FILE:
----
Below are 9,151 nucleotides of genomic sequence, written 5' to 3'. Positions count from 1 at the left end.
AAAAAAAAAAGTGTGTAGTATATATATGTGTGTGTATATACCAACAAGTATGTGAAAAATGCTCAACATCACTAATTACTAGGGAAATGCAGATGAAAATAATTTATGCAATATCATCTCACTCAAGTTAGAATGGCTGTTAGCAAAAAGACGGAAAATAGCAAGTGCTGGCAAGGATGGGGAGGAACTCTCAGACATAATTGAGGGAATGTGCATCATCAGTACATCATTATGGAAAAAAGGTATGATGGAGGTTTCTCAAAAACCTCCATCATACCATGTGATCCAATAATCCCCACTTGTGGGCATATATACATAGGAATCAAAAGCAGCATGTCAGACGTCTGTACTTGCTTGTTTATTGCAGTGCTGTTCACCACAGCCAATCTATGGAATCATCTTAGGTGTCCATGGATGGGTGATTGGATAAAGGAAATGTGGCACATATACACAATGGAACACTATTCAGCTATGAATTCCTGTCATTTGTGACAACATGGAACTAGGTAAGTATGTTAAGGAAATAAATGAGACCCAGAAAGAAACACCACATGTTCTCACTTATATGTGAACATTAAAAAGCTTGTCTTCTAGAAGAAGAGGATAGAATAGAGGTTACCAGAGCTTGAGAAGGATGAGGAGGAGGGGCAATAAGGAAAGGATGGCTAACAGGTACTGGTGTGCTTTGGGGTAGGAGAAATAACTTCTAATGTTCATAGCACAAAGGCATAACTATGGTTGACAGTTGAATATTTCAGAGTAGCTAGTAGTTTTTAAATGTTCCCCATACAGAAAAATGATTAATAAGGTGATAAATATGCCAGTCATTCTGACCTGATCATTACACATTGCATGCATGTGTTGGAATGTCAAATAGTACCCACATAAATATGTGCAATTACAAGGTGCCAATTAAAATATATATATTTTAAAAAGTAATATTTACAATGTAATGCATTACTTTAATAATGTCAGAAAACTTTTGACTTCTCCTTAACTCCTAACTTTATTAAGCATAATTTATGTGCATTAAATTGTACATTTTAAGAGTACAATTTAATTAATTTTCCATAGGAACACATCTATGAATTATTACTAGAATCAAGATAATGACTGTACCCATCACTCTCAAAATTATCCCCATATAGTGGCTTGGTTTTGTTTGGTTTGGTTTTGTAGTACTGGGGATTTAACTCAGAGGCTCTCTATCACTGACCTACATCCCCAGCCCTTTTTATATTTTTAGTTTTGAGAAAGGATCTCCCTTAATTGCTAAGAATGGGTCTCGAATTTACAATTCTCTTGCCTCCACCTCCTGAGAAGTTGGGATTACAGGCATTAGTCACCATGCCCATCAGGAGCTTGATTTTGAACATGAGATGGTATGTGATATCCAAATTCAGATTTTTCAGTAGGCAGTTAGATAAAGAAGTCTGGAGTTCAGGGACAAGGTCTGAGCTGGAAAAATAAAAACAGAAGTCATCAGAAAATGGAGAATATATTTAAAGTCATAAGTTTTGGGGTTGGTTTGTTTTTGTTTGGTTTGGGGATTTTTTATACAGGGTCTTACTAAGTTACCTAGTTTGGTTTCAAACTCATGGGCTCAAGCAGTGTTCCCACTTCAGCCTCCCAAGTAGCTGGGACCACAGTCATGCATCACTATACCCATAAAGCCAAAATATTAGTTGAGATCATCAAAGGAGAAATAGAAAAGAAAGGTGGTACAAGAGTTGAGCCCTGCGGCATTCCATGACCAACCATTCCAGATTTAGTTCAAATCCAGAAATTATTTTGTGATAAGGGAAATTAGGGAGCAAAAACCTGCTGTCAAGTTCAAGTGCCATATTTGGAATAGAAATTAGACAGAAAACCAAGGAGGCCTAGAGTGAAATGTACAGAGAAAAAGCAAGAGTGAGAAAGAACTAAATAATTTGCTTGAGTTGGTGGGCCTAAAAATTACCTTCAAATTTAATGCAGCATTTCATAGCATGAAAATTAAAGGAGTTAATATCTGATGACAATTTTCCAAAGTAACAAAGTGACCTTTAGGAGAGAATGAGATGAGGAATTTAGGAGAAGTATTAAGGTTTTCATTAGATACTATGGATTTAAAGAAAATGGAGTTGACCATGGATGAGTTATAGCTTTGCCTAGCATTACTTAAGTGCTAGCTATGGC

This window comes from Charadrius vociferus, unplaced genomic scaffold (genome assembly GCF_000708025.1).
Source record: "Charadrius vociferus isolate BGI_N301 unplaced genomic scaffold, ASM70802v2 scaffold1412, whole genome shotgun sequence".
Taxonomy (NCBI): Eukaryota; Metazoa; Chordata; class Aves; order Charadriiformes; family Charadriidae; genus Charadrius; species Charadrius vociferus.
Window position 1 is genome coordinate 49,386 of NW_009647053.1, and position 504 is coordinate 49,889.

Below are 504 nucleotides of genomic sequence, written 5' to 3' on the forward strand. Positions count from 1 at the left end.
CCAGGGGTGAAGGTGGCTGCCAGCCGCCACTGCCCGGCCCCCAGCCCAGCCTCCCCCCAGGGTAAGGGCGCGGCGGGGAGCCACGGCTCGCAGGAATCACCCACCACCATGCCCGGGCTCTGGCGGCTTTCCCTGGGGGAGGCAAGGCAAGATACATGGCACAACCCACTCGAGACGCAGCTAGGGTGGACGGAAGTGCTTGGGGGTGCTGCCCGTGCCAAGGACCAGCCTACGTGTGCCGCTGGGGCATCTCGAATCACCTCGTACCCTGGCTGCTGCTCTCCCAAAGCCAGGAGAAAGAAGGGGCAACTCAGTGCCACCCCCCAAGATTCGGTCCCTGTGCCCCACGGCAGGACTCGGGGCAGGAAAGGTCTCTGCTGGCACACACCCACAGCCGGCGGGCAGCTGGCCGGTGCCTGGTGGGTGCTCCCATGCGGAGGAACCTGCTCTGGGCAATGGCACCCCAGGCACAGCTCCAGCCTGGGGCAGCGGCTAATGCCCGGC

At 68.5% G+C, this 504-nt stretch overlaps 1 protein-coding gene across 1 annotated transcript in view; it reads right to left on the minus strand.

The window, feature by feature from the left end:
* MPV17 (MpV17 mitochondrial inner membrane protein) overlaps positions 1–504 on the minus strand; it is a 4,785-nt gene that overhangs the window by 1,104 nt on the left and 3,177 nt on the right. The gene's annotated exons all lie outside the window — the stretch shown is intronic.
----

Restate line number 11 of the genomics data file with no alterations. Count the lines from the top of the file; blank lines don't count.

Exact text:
* MPV17 (MpV17 mitochondrial inner membrane protein) overlaps positions 1–504 on the minus strand; it is a 4,785-nt gene that overhangs the window by 1,104 nt on the left and 3,177 nt on the right. The gene's annotated exons all lie outside the window — the stretch shown is intronic.